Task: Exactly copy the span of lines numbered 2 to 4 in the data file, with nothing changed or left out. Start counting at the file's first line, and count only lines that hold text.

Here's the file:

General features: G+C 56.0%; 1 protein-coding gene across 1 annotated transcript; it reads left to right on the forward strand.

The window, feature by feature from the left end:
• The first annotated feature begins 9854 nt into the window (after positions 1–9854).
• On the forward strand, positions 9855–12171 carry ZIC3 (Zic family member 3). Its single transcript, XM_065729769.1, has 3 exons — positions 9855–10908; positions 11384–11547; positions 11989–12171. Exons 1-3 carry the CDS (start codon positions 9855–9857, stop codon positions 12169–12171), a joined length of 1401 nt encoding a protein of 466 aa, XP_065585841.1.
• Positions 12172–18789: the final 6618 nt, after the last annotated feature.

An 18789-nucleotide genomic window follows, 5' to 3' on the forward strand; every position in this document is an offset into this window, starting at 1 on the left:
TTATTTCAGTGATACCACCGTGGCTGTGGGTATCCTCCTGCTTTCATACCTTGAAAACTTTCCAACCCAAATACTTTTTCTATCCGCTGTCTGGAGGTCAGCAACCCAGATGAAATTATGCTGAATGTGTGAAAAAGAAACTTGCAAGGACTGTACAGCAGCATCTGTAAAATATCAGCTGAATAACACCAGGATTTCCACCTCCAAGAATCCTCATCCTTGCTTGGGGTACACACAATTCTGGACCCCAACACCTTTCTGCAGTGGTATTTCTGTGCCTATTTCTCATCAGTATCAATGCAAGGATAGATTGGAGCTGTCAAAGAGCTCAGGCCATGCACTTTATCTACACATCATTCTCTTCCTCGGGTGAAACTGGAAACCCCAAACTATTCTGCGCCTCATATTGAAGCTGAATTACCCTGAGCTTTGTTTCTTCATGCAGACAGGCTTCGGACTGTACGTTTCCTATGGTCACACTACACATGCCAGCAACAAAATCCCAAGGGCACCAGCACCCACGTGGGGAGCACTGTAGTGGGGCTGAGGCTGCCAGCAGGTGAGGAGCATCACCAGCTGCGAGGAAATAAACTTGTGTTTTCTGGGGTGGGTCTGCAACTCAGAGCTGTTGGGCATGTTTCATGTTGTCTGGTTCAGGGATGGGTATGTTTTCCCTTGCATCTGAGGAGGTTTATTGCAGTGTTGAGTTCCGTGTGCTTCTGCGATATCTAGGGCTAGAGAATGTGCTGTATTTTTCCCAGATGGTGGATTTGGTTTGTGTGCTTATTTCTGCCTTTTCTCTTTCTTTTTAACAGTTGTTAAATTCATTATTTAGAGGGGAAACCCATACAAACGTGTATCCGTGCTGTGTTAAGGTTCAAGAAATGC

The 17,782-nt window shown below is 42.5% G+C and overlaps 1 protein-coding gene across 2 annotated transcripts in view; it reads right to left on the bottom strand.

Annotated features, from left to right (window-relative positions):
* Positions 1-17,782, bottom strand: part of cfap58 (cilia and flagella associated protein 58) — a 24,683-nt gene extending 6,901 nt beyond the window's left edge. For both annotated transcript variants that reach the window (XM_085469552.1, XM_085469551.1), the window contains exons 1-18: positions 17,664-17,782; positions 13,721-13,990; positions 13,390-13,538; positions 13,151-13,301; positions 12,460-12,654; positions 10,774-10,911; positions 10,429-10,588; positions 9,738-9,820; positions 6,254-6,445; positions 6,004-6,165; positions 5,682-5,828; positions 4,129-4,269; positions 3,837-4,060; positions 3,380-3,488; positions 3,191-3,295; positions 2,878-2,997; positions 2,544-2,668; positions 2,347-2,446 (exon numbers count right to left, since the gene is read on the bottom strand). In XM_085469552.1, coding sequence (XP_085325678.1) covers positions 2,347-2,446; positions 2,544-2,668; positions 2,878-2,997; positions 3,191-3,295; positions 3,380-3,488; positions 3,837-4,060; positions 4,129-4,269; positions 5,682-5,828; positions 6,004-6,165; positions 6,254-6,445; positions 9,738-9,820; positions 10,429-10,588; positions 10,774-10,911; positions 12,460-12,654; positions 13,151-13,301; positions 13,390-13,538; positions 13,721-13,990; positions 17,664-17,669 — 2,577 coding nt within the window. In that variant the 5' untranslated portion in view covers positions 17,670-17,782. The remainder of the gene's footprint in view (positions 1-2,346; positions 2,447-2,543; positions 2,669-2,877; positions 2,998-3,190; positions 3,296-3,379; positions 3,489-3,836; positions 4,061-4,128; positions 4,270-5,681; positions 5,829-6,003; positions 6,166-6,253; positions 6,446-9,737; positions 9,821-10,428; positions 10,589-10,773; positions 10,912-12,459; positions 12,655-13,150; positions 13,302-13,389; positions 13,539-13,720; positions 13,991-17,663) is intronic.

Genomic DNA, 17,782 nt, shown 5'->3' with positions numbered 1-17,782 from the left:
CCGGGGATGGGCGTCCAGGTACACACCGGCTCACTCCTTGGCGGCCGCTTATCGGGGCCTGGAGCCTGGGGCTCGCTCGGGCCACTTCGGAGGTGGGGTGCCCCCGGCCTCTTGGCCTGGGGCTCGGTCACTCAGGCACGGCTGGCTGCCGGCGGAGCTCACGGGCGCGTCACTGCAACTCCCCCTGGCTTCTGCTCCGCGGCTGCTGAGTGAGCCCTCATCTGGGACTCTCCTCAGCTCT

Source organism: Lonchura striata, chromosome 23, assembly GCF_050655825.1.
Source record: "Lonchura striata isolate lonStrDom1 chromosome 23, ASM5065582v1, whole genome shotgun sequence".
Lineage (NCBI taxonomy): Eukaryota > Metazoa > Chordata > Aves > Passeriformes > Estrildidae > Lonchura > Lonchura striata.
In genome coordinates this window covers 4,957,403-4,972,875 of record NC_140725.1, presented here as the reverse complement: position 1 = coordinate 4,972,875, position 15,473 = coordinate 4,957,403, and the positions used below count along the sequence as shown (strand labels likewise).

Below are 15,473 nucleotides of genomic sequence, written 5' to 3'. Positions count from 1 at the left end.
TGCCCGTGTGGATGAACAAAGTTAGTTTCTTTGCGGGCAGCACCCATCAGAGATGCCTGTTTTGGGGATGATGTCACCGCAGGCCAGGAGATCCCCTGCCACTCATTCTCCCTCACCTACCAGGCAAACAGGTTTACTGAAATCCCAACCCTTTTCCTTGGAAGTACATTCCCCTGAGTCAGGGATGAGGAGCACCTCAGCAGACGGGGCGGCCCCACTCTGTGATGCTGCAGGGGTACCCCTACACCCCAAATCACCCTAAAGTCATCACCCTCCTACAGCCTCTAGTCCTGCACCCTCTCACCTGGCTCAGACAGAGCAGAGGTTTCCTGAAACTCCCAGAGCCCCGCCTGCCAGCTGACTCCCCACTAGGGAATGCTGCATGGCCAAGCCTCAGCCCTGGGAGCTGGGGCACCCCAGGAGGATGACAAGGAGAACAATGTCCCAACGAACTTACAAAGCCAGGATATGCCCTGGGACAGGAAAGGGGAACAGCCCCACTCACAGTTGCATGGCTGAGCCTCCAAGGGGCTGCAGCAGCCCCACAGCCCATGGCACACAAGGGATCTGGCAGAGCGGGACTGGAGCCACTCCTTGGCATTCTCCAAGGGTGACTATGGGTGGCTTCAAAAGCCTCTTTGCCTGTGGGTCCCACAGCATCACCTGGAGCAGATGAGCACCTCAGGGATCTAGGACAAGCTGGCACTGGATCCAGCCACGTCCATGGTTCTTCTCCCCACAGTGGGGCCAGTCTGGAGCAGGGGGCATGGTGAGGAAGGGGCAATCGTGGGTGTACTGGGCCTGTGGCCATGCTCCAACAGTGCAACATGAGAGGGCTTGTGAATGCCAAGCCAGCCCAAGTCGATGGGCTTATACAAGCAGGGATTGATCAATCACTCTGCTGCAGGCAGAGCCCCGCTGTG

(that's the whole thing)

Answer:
The window, feature by feature from the left end:
• The first annotated feature begins 9854 nt into the window (after positions 1–9854).
• On the forward strand, positions 9855–12171 carry ZIC3 (Zic family member 3). Its single transcript, XM_065729769.1, has 3 exons — positions 9855–10908; positions 11384–11547; positions 11989–12171. Exons 1-3 carry the CDS (start codon positions 9855–9857, stop codon positions 12169–12171), a joined length of 1401 nt encoding a protein of 466 aa, XP_065585841.1.